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KBPC-225D for 90V 22A brushed DC motor

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mcdanlj

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I'm thinking about variable speed control for my G0709. I had thought about 3Ø. But last night I had another idea...

I have an unused 3HP 90V 22A brushed DC motor (intended for a heavy-duty treadmill) for historical reasons. It looks like the KBPC-225D would be a good controller for this motor. Seems like a better idea than a treadmill controller transplant. I would have to make up mounts and probably new pulleys because I doubt the shaft is the same, but it doesn't seem obviously crazy. Has brake function, optional forward/brake/reverse switch. I would have to do an encoder-to-DAC for tachometer input but I would want something to drive a tach display anyway and adding a DAC output for analog speed feedback would be trivial if I'm already doing a digital tach display from optical encoder. That would be less expensive than a 3Ø + VFD with similar benefit. Am I missing a downside?
 

markba633csi

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That is a lot of current- the KB unit is rated for it, but you might find it needs forced air cooling. Should work though. Need hefty wire
M
 

warrjon

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The problem with brushed DC motors is they will slow down with load, so it may not be the best replacement for a milling machine, especially if you take heavy cuts.

I replaced the dead 240V single phase motor on my 4 x 6 bandsaw with a 220V DC treadmill motor and it works fine for that. But for a mill I would use 3phase or BLDC.
 

mcdanlj

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That is a lot of current- the KB unit is rated for it, but you might find it needs forced air cooling. Should work though. Need hefty wire
The current (no pun intended) motor on the lathe is rated 2HP. This control unit is rated to 3HP continuous at up to 45⁰ and if it's that hot in my shop I won't be working in it. Given that it's washdown-safe, I really expect they designed it for free-air cooling with an appropriate engineering margin.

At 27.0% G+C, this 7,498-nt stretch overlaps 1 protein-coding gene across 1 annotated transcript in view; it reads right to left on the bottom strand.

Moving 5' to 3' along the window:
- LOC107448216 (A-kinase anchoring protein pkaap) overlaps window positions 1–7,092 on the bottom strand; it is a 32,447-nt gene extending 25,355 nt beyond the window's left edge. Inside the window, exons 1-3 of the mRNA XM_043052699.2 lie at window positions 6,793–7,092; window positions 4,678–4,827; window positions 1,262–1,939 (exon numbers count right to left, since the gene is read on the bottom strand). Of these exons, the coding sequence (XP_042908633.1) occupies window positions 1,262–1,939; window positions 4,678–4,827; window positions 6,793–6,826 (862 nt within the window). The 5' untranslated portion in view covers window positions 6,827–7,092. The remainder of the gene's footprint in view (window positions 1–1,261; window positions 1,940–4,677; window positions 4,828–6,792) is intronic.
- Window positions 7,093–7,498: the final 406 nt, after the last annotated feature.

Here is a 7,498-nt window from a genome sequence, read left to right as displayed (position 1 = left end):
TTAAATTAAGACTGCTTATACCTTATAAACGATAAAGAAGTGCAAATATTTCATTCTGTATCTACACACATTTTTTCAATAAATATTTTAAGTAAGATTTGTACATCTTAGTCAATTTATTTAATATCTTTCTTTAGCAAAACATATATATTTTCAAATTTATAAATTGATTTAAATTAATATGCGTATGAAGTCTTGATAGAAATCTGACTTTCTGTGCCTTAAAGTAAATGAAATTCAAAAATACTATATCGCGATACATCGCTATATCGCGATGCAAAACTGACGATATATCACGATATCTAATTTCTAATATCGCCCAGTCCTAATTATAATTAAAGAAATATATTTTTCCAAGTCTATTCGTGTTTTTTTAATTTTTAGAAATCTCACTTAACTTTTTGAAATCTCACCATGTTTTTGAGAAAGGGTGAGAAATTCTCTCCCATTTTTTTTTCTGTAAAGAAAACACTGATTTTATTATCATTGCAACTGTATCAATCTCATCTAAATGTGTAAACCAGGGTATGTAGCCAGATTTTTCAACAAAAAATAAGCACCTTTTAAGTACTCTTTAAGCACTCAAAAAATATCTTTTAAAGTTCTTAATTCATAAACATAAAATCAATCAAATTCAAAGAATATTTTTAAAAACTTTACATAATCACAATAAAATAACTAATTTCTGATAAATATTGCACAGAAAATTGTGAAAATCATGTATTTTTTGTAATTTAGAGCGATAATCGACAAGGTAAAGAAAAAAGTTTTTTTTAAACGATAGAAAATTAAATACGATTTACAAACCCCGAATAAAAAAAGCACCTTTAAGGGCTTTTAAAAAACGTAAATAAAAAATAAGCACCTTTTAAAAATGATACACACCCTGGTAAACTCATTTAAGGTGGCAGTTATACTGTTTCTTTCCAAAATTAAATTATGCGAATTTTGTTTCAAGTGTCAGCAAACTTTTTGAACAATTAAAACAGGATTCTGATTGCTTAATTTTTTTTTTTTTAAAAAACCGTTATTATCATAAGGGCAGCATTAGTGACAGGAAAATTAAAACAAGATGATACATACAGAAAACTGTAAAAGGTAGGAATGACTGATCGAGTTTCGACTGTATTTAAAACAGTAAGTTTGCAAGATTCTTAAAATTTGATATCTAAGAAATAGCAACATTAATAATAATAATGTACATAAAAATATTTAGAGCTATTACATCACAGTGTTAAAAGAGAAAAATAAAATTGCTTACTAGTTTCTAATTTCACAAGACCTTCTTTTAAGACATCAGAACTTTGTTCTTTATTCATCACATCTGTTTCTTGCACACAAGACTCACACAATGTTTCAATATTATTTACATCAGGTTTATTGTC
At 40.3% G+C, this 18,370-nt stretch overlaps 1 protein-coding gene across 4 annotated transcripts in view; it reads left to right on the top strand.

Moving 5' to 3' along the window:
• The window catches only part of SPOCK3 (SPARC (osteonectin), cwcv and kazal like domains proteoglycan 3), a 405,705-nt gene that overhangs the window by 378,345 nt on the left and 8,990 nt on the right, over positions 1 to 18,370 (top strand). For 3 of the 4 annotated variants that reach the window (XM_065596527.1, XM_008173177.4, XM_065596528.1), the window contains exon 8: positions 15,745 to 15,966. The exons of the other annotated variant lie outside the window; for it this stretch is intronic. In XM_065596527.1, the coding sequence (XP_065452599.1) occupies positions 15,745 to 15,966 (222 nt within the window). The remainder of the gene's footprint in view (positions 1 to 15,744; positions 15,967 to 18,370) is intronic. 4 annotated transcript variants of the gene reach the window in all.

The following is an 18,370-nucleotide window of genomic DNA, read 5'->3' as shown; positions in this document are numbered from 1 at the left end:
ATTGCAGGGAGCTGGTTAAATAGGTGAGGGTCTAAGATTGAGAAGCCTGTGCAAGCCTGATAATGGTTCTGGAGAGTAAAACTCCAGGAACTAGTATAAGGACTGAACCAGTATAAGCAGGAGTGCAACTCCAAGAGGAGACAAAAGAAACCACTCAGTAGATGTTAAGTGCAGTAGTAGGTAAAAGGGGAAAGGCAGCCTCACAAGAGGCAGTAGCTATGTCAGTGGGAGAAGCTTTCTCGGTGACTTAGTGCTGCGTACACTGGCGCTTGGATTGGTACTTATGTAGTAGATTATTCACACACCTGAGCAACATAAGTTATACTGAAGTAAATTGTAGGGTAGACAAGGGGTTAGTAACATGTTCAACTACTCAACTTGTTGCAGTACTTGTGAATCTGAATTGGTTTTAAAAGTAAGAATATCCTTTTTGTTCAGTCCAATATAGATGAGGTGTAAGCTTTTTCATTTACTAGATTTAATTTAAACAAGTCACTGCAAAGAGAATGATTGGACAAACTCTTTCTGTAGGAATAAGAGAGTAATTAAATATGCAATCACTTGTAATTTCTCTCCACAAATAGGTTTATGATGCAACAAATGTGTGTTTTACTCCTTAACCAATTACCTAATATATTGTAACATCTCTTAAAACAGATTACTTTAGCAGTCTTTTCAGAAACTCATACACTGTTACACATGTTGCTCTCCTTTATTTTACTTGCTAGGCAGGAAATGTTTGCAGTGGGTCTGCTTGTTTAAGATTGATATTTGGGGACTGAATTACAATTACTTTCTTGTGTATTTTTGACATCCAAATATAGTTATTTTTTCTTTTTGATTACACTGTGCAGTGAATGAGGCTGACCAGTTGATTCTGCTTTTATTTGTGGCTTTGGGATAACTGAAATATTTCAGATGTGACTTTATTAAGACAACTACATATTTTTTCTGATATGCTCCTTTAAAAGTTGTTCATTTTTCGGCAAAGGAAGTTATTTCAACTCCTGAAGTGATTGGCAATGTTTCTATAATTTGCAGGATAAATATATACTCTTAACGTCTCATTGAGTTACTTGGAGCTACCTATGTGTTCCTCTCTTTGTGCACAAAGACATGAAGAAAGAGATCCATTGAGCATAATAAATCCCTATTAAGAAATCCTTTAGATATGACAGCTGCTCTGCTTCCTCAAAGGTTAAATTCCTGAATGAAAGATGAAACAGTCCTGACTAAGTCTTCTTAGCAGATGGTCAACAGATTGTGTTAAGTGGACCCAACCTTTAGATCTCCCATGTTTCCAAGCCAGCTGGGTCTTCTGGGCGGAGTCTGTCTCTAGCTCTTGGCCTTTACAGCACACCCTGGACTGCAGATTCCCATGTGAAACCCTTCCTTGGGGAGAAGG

I'm aware of the need for heavy gauge wire. My previous conversion project sometimes pulls more than 200A.

☺

The problem with brushed DC motors is they will slow down with load, so it may not be the best replacement for a milling machine, especially if you take heavy cuts.
It's a lathe, not a milling machine. (I know griz has model numbers that don't tell you what kind of machine it is.)

This controller has load regulation via armature feedback, so at least in theory it should respond to load. It also has tachometer feedback that is intended to be more precise, and there's an optical encoder on the motor itself that I could read and turn into an analog voltage for speed feedback that could be more precise. I think the encoder wheel is pulse per 5⁰ IIRC; it's something like that, so it could react faster than the armature feedback, I think. Both are rated to ±1%; armature ±1% base speed (relative to potentiometer setting of max speed IIRC) and tachometer ±1% set speed (as set by the dial on the front). How quickly it responds when it's outside that ±1% I don't know.

Tachometer Feedback (J3) – The control is factory set for armature feedback which provides good load regulation for most applications. If superior load regulation is required, tachometer feedback can provide over 1% load regulation over a 50:1 speed range. If tachometer feedback is to be used, J3 must be placed in the "TFB" position and an external DC tachometer must be connected.
I expect I'd do two tachometers; one motor and one spindle since I wouldn't be doing away with the gearbox. The fastest gears in the lathe are already stepping 3600RPM from the motor down to 2000RPM on the spindle. I would use a different pulley since this DC motor is rated 4300 max RPM, so I would see less than ±1% on the spindle from stepping down at least 2:1 between pulleys and gear train.

Also, I could select the target RPM digitally with the same computer I have reading the motor RPM and command the selected RPM to the controller with another DAC. From the manual:

J7 - Signal Input Voltage – The output of this control is normally controlled with the main potentiometer. However, an Isolated analog voltage may also be used in place of a potentiometer. The control can be scaled for either a 0-5VDC or 0-10VDC by placing J7 in the appropriate position "5V" or "10V". The scaling can be further adjusted with the "Max" trimpot.
The controller has remote enable/inhibit to connect to the existing safety systems.
 

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markba633csi

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Yes that's correct, the KB controllers have feedback compensation. A dc motor by itself will slow under load.
M
 
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